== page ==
BALTIMORE, OCT. 23 -- Federal prosecutors disputed today assertions by former Maryland governor Marvin Mandel and five associates that a recent Supreme Court ruling should be applied retroactively to overturn their mail fraud and racketeering convictions 10 years ago.

In a 57-page response filed in federal court, prosecutors brushed aside arguments that the Mandel case was similar to a case overturned by the Supreme Court in June. In that case, the high court held that mail fraud prosecutions against state officials can be made only when the fraud causes economic loss and not simply the intangible loss of good governance by the officials.

The whole case against Mandel, prosecutors said, involved bribery and the heaping of money, jewelry and free vacations on Mandel by secret business associates in exchange for the governor's political influence in getting lucrative horse racing legislation through the General Assembly for them.

It involved a "sordid tale of corruption, bribery and deceit at the innermost sanctum of state government," wrote U.S. Attorney Breckinridge L. Willcox. It was "both a state and federal crime in 1977 and remains so today."

Mandel was convicted of 15 counts of mail fraud and one count of racketeering in an alleged scheme to increase the value of Prince George's County's Marlboro Race Track in 1972 and 1973, then secretly owned by Mandel's codefendants, W. Dale Hess, Harry W. Rodgers III, William A. Rodgers, Irvin Kovens and Ernest N. Cory.

Mandel, according to prosecutors, helped the track obtain extra racing days, which are controlled by the state and worth millions of dollars in profits for track owners.

Mandel was imprisoned for 19 months. The codefendants were sentenced to terms ranging from 18 months to four years.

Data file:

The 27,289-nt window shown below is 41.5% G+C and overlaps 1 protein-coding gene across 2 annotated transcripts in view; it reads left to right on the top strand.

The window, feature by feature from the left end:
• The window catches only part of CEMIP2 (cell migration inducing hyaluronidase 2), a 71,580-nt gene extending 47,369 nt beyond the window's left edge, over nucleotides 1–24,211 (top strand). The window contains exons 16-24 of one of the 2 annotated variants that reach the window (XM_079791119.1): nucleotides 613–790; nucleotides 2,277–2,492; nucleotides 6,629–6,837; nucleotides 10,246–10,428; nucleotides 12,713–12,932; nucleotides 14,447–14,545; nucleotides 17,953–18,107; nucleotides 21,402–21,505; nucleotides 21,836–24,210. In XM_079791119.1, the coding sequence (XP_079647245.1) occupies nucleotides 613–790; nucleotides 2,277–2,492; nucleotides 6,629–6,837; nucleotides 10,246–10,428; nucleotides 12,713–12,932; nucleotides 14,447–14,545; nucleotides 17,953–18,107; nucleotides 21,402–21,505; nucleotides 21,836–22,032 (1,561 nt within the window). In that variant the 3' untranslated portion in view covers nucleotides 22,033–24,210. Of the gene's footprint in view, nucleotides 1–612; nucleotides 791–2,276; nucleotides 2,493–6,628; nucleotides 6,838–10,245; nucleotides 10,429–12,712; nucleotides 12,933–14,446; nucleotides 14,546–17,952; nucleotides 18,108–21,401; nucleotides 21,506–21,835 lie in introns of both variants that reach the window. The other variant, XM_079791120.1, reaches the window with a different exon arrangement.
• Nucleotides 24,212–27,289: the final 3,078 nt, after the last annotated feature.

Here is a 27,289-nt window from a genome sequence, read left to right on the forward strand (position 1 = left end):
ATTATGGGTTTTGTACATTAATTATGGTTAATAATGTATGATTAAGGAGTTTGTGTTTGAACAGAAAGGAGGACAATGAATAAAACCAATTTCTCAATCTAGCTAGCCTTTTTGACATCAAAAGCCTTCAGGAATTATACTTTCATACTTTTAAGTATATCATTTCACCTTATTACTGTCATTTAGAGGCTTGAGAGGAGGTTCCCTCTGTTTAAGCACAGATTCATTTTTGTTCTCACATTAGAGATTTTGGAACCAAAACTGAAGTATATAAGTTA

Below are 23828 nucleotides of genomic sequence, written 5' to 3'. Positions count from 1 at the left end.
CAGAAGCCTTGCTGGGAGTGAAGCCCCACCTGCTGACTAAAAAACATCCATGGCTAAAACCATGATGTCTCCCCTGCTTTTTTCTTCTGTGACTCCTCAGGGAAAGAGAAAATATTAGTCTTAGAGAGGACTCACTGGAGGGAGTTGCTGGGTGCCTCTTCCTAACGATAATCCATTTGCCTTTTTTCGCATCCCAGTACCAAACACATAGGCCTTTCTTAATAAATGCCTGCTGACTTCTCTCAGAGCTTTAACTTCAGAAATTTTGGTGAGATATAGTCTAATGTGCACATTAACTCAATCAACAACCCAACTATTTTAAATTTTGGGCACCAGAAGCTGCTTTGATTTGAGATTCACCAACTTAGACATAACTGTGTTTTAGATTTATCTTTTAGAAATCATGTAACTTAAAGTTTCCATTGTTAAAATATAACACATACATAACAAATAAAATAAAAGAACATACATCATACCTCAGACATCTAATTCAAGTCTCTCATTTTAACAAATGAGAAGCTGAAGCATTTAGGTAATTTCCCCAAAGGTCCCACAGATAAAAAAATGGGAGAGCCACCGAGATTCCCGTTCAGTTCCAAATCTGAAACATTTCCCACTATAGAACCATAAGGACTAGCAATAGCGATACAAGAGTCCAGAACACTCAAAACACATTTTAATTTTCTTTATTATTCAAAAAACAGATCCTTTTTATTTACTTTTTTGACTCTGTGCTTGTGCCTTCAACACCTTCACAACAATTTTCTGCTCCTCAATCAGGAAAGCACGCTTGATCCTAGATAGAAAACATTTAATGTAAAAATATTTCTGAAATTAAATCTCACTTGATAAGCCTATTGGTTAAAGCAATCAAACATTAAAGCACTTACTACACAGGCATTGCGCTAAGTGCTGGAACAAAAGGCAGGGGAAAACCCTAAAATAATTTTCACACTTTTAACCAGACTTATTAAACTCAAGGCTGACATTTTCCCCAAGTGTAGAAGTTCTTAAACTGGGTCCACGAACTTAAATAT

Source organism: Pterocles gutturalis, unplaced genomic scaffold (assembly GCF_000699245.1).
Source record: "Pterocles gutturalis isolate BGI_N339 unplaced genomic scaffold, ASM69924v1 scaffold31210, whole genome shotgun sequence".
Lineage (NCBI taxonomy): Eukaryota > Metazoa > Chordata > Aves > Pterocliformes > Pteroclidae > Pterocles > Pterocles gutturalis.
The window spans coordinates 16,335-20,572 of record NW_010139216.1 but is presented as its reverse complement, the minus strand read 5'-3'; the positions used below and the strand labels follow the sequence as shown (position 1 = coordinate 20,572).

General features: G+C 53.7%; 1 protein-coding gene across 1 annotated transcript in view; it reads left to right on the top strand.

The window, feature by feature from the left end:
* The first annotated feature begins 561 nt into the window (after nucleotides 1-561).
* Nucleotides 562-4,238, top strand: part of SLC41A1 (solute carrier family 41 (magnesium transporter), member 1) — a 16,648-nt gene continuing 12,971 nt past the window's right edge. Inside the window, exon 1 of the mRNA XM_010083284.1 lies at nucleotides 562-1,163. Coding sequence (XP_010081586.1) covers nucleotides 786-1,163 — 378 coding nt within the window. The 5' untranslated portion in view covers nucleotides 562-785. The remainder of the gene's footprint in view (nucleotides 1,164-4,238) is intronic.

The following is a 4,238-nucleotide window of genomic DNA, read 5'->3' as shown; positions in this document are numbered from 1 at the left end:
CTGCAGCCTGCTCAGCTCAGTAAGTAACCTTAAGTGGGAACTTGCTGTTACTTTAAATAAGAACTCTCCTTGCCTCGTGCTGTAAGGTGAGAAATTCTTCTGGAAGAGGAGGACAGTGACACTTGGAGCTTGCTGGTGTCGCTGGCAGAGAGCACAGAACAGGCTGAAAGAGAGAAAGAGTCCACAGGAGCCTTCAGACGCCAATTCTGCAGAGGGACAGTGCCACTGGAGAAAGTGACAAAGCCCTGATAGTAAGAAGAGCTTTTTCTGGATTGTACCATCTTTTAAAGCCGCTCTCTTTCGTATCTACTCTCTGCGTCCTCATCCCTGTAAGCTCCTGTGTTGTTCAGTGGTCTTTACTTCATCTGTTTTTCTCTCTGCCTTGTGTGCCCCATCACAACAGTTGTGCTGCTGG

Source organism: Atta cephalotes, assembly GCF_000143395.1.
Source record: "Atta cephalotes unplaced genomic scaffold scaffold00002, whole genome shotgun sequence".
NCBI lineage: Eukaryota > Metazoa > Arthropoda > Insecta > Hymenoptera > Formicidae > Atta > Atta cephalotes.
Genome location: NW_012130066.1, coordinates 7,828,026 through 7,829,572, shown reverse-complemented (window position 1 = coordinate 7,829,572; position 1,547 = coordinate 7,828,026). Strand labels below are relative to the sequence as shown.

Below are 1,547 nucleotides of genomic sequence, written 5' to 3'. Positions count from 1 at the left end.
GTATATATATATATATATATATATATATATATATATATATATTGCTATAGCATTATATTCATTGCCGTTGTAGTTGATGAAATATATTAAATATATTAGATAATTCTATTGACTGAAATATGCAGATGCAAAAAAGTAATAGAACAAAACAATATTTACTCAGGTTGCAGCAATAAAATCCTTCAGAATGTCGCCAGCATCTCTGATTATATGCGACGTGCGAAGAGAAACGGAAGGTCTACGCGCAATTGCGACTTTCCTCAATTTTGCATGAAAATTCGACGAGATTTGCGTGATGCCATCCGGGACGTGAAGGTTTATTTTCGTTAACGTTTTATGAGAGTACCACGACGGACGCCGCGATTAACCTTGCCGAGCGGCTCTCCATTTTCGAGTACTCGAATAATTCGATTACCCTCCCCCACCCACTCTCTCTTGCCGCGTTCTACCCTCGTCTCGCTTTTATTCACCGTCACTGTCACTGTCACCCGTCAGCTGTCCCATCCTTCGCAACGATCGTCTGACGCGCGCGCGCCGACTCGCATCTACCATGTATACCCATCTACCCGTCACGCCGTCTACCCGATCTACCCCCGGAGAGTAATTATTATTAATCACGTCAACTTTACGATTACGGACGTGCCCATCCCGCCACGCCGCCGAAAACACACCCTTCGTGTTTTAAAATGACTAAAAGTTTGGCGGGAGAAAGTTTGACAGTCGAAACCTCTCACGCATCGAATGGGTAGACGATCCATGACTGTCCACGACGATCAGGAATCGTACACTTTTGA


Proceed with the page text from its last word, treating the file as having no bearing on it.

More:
In June, the Supreme Court decision in McNally v. U.S. upset years of federal mail fraud prosecutions by ruling that the fraud statute was meant to apply to fraud involving property or money, not such concepts as the "intangible right of the citizenry to good government."

In August, attorneys for Mandel and his codefendants asked the federal court here to review their conviction in 1977 in light of the Supreme Court ruling.

They contended that the racketeering charge and the underlying mail fraud counts were based on the "intangible rights" theory and thus they were "convicted and punished for acts that the law does not make criminal."

In his response today, Willcox scoffed at the comparison of Mandel's situation to the Supreme Court case, saying Mandel's attorneys were "relying on an expansive reading of . . . McNally."

Willcox added: "To allow these defendants to capitalize now on McNally, at a time when retrial is impractical, would derogate the criminal justice system and create the appearance that the defendants have been vindicated, notwithstanding the clear criminality of their conduct."

Even if the new McNally standards were applied retroactively, Willcox said, Mandel and the other defendants still would be convicted because of the tangible nature of their fraud.

Marylanders were deprived of property rights in two ways, Willcox said: the bribes received by Mandel and the value of the racing dates obtained for the Marlboro track.

Arnold Weiner, Mandel's attorney, could not be reached.